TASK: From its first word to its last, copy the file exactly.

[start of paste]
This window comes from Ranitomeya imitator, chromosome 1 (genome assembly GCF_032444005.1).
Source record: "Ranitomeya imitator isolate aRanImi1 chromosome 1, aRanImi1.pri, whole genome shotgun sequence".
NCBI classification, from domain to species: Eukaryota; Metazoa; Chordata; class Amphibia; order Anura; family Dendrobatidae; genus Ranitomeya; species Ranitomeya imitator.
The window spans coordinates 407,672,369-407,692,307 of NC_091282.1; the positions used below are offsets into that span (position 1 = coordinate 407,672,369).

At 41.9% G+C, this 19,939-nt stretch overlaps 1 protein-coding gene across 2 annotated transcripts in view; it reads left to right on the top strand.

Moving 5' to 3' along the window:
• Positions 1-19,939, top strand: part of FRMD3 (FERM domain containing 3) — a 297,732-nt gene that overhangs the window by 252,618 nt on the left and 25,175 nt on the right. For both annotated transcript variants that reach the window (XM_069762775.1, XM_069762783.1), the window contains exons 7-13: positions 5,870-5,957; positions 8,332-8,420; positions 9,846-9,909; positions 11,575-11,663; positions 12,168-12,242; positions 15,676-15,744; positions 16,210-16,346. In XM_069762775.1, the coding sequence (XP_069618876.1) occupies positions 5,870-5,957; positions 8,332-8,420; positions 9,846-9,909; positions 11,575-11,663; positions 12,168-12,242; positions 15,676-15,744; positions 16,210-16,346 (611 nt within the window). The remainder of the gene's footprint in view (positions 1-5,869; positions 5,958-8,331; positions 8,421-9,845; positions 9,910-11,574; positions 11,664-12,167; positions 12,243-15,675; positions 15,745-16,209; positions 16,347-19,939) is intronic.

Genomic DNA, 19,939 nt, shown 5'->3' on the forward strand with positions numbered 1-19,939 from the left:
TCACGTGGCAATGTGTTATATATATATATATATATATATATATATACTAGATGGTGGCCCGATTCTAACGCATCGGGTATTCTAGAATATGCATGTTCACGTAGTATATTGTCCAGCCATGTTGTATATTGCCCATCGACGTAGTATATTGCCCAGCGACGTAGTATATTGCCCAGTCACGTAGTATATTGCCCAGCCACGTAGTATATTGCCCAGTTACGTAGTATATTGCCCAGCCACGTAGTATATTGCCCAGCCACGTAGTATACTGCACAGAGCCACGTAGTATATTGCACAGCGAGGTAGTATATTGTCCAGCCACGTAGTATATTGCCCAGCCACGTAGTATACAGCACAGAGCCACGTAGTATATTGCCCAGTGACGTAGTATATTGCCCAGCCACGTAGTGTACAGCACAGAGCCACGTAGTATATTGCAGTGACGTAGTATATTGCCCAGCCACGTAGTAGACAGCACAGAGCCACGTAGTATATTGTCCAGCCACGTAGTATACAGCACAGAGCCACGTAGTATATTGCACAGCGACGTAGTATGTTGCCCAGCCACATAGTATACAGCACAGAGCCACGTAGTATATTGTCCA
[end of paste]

This window comes from Ranitomeya imitator, chromosome 1 (genome assembly GCF_032444005.1).
Source record: "Ranitomeya imitator isolate aRanImi1 chromosome 1, aRanImi1.pri, whole genome shotgun sequence".
NCBI classification, from domain to species: Eukaryota; Metazoa; Chordata; class Amphibia; order Anura; family Dendrobatidae; genus Ranitomeya; species Ranitomeya imitator.
The window spans coordinates 407,672,369-407,692,307 of NC_091282.1; the positions used below are offsets into that span (position 1 = coordinate 407,672,369).

At 41.9% G+C, this 19,939-nt stretch overlaps 1 protein-coding gene across 2 annotated transcripts in view; it reads left to right on the top strand.

Moving 5' to 3' along the window:
• Positions 1-19,939, top strand: part of FRMD3 (FERM domain containing 3) — a 297,732-nt gene that overhangs the window by 252,618 nt on the left and 25,175 nt on the right. For both annotated transcript variants that reach the window (XM_069762775.1, XM_069762783.1), the window contains exons 7-13: positions 5,870-5,957; positions 8,332-8,420; positions 9,846-9,909; positions 11,575-11,663; positions 12,168-12,242; positions 15,676-15,744; positions 16,210-16,346. In XM_069762775.1, the coding sequence (XP_069618876.1) occupies positions 5,870-5,957; positions 8,332-8,420; positions 9,846-9,909; positions 11,575-11,663; positions 12,168-12,242; positions 15,676-15,744; positions 16,210-16,346 (611 nt within the window). The remainder of the gene's footprint in view (positions 1-5,869; positions 5,958-8,331; positions 8,421-9,845; positions 9,910-11,574; positions 11,664-12,167; positions 12,243-15,675; positions 15,745-16,209; positions 16,347-19,939) is intronic.

Genomic DNA, 19,939 nt, shown 5'->3' on the forward strand with positions numbered 1-19,939 from the left:
TCACGTGGCAATGTGTTATATATATATATATATATATATATATATACTAGATGGTGGCCCGATTCTAACGCATCGGGTATTCTAGAATATGCATGTTCACGTAGTATATTGTCCAGCCATGTTGTATATTGCCCATCGACGTAGTATATTGCCCAGCGACGTAGTATATTGCCCAGTCACGTAGTATATTGCCCAGCCACGTAGTATATTGCCCAGTTACGTAGTATATTGCCCAGCCACGTAGTATATTGCCCAGCCACGTAGTATACTGCACAGAGCCACGTAGTATATTGCACAGCGAGGTAGTATATTGTCCAGCCACGTAGTATATTGCCCAGCCACGTAGTATACAGCACAGAGCCACGTAGTATATTGCCCAGTGACGTAGTATATTGCCCAGCCACGTAGTGTACAGCACAGAGCCACGTAGTATATTGCAGTGACGTAGTATATTGCCCAGCCACGTAGTAGACAGCACAGAGCCACGTAGTATATTGTCCAGCCACGTAGTATACAGCACAGAGCCACGTAGTATATTGCACAGCGACGTAGTATGTTGCCCAGCCACATAGTATACAGCACAGAGCCACGTAGTATATTGTCCA